Dear Workforce Should Employees Be Involved in Politics?
Dear Two-Party HR:
Here is the policy on political contributions that we include in the base code that we provide to clients.
The company strongly supports employee involvement in the politics of their communities. We encourage and support individual activities that involve political parties, candidates, or issues.
The company will provide information on its political activities and share its viewpoint with employees, customers, and the general public. We respect anyone’s right to disagree with our official company positions regarding political preferences.
Many state laws prohibit or limit contributions by companies to political parties or candidates. Federal law prohibits contributions to candidates for federal office. With certain limitations, companies may contribute to national political parties.
Since the laws and regulations governing political activities and political contributions are complex and diverse, employees cannot make any contribution, or loan, or give other support (in the form of money or anything of value) to any political party or candidate for public office on behalf of the company without advance approval from the appropriate department(s).
Use of company resources such as a copier, phone, or fax machine to promote a candidate is considered to be a political contribution and is also prohibited. Employees are expected to follow company guidelines to avoid violating any laws and regulations concerning political activities and political contributions.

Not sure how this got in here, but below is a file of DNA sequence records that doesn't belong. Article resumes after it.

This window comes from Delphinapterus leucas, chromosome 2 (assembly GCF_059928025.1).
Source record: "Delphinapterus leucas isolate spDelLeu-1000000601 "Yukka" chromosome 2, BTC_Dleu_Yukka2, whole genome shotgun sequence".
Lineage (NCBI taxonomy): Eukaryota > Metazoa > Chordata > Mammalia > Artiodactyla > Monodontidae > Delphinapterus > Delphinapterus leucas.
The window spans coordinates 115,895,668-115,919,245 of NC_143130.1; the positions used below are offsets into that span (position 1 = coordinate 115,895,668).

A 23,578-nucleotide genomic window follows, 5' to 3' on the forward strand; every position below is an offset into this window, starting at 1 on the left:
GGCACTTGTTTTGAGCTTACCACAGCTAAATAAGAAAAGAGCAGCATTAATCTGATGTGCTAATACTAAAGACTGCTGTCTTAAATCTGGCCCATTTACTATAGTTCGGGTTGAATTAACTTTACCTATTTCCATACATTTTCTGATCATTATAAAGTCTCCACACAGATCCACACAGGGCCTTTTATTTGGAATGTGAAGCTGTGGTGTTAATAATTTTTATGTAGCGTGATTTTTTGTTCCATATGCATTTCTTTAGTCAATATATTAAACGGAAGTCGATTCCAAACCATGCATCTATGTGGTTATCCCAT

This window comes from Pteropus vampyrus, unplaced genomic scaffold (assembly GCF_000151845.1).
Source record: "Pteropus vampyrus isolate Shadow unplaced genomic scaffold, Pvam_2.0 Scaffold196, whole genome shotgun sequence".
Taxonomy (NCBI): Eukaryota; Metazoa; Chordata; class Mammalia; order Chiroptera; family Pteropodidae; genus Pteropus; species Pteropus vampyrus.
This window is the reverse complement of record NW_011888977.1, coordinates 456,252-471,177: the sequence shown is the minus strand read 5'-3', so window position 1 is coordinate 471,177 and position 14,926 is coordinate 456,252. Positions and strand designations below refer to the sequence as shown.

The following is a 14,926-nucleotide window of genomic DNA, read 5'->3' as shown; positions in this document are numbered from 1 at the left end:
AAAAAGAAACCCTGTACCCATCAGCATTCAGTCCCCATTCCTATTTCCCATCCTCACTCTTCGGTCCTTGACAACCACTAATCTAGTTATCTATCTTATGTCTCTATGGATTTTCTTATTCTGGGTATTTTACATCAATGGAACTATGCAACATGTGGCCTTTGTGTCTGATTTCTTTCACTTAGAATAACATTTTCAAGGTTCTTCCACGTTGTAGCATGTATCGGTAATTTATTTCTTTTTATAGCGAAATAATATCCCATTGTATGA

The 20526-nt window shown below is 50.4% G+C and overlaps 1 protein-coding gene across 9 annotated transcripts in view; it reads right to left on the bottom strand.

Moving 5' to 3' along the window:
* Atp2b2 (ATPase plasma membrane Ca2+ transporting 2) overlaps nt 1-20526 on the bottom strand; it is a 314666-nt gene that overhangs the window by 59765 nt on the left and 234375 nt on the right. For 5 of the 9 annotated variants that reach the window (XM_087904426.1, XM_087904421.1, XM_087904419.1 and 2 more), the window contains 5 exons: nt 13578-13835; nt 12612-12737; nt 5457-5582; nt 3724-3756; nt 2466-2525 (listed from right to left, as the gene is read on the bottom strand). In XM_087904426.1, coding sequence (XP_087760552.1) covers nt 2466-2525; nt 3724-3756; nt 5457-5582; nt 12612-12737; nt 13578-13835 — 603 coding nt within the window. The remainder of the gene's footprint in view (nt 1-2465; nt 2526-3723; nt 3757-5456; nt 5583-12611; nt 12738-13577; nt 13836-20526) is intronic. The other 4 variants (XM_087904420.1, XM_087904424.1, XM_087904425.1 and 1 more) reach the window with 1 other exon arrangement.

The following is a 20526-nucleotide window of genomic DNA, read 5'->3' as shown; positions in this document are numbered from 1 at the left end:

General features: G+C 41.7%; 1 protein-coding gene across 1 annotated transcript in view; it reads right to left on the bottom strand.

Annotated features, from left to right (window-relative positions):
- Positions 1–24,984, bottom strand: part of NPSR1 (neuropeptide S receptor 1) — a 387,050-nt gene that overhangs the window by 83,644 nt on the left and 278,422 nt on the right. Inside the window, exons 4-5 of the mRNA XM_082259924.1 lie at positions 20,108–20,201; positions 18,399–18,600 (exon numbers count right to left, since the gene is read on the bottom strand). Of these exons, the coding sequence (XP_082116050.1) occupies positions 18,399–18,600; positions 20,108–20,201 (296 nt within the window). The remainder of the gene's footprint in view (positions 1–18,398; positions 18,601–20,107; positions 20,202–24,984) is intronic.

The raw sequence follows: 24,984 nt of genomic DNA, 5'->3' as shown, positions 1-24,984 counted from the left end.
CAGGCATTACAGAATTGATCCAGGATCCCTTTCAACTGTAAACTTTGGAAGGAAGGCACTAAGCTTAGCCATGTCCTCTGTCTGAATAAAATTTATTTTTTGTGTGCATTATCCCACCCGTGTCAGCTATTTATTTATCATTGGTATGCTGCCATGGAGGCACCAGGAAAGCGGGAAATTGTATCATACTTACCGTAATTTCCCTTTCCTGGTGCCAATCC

Make it clear, when expressing individual political views, that they are individual personal views and not those of the company.
Get approval from the appropriate department head when making contributions to political candidates in the name of the company.
Get approval to perform political activities on company time or to use company resources. (Resources include but are not limited to: photocopy machines, computers, and phones.)
Notify the appropriate person/department when making plans to campaign for, or serve in, a public office.
Avoid conflicts of interest when serving in public office by excusing oneself from any political matters involving the company.
We have found this to be a good balance between the right of a company to have a political position and respecting employees’ rights to their own views, but not to further those views on the company’s time or nickel.
SOURCE: David Gebler, president, Skout Group LLC,Sharon, Massachusetts
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The information contained in this article is intended to provide useful information on the topic covered, but should not be construed as legal advice or a legal opinion. Also remember that state laws may differ from the federal law.